Pretty Boy Anime Touken Ranbu Takes Us Into Japan's Complex History
Amongst other bishounen titles released this winter like Sanrio Danshi, Idolish 7, and Gakuen Babysitters, Zoku Touken Ranbu: Hanamaru stands out as more than a carefree anime about beautiful sword-boys; it is an introduction to the complex history of Japan
Zoku Touken Ranbu: Hanamaru is the second season of the series Touken Ranbu: Hanamaru, based off the free-to-play collectible card browser video game developed by Nitroplus and DMM Games. In the game, players assume the role of Saniwa, a sage who travels into the past to defeat evil using anthropomorphized historical swords.
Zoku Touken Ranbu: Hanamaru is one of two anime adaptations, and it remains faithful to the game in what ways it can. The show takes place in the year 2205. The Saniwa is charged with protecting history from the historical retrograde army, and just like in the game, the Saniwa does this by imbuing life into the Touken Danshi, swordsmen who originally lived as historical swords.
While it is easy for viewers to get lost in the stunning animation and enjoy the simpler plot elements, Touken Ranbu is different from other bishounen series because it offers fans who want more than superficial elements a historical context to draw from. Each sword-warrior who enters the citadel where the Saniwa reside is a part of Japanese history.
Every character is based off of a real life blade that holds an important place in Japanese history, ranging from the Heian period—A.D. 754-1185 to the Meiji Restoration—A.D. 1868-1912.
For example, the main character of Zoku Touken Ranbu: Hanamaru is Kashuu Kiyomitsu. Historically, Kashuu was an uchigatana once held by Okita Souji, a member of the Shinsengumi who fought to protect the shogunate. All the history tied to Kashuu is represented in the show, particularly in the first season where viewers get a glimpse of the famous Ikedaya Incident from 1864 where the Shinsengumi fought against anti-shogunate rebels—a raid that historians believe delayed the eventual Meiji victory by almost two years.
Each episode introduces a new sword to the citadel. Most episodes are split between two fifteen-minute narrative arcs that often tie together by the end. Half of the episode is dedicated to presenting what life is like at the citadel for the Touken Danshi while the other tackles the more historical concepts of the show.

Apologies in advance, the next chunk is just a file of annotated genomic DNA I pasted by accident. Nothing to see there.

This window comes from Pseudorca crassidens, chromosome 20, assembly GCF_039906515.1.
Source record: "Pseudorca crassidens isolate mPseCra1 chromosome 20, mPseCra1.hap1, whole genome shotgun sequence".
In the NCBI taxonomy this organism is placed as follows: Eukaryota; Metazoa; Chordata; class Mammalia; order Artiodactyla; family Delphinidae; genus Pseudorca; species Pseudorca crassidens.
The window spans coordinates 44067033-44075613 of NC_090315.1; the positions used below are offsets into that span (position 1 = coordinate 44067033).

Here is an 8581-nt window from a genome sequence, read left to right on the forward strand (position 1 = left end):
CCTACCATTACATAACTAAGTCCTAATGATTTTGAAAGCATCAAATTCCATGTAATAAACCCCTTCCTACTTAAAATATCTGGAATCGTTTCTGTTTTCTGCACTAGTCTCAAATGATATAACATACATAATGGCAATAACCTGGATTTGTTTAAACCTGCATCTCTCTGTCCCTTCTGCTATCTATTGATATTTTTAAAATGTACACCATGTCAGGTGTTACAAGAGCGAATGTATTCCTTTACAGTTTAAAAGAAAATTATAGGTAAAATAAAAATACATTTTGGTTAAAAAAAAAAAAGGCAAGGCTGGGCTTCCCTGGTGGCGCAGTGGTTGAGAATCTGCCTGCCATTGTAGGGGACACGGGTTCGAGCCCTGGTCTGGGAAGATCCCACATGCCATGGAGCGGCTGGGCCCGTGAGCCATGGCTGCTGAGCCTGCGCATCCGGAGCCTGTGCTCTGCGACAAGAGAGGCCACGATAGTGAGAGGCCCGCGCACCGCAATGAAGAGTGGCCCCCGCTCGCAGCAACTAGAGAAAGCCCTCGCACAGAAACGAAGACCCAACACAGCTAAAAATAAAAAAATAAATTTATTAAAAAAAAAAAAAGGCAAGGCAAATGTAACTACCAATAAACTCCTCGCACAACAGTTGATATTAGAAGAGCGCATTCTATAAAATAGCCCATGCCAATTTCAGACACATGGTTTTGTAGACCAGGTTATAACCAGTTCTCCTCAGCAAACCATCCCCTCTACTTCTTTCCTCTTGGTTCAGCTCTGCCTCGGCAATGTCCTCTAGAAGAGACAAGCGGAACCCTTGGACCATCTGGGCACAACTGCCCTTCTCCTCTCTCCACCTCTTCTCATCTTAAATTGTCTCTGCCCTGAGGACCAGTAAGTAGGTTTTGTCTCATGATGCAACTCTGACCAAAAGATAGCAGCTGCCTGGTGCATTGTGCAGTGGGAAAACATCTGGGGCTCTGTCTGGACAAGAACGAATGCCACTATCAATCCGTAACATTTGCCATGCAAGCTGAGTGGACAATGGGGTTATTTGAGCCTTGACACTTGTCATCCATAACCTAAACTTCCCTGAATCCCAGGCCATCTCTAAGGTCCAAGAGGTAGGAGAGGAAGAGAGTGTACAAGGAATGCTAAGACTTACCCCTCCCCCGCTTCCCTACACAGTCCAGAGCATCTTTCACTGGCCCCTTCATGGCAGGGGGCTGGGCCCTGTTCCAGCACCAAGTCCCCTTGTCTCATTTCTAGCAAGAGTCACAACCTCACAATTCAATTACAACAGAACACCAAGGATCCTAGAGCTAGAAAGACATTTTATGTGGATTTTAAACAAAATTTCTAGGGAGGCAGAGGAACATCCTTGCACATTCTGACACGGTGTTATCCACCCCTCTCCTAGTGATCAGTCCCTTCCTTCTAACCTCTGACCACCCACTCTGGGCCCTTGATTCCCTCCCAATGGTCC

For example, in episode two “February - I Wish Tomorrow Will Be a Good Day, Too,” the first half of the episode is dedicated to introducing the new member of the Touken Danshi, Juzumaru Tsunetsugu, a tachi blade once owned by the Buddhist priest Nichiren. Juzumaru’s narrative arc focuses more on the comedic, slice-of-life style while introducing viewers to elements of Buddhism that coincide with Juzumaru Tsunetsugu’s historical context.
The second half of the episode focuses more on Honebami Toushirou and his brethren. Before becoming a member of the Touken Danshi, Honebami was a wakizashi style blade that was historically damaged in the Great Fire of Meireki.
In the show, Honebami and his brothers have lost most of their memory due to the damage they experience in the Great Fire of Meireki. Heartbroken by this, Honebami travels back in time to stop them from burning in the fire, but ultimately his fellow Touken Danshi stop him from changing history. Both narrative arcs can be taken at face value and appreciated simply for entertainment purposes, but for viewers who want more than just a pretty face, the historical context is there.
The diversity in characters and character connections are often rooted in who the swords were before they arrived at the citadel.
One example is the Date-gumi, made up of the blades Shokudaikiri Mitsutada, Ookurikara, and Tsurumaru Kuninaga, all of whom belonged to Date Masamune, the famous One-Eyed Dragon of Oshu.
Tsurumaru and Shokudaikiri are already in the citadel at the start of the series, and the series does little to establish their connection to one another because it is tied to history. Once Ookurikara arrives at the citadel, the three easily reconnect because of their bond to their former master.
Without the history behind the swords, the connections each character has to one another would be unclear and have little to no significance. In the end, their historical roles are what bring them together, or some times in the case of swords with rival masters, tear them apart.
Touken Ranbu is a show with layers of history that make it enjoyable for more than just fans of the bishounen genre. Despite the complexity and range of history that Touken Ranbu tackles, the show does not let itself be weighed down by the history tied to each character. It is thoughtful in how it uses Japanese history to connect the characters to each other.
While the focus of the show is often geared more toward slice-of-life elements, it does not stray from who the characters are at heart, or where they come from. Whether viewers are looking for their new best boy—it’s Ookurikara, obviously—or looking for a fun, charismatic show with historical depth, there’s something for everyone in Zoku Touken Ranbu: Hanamaru.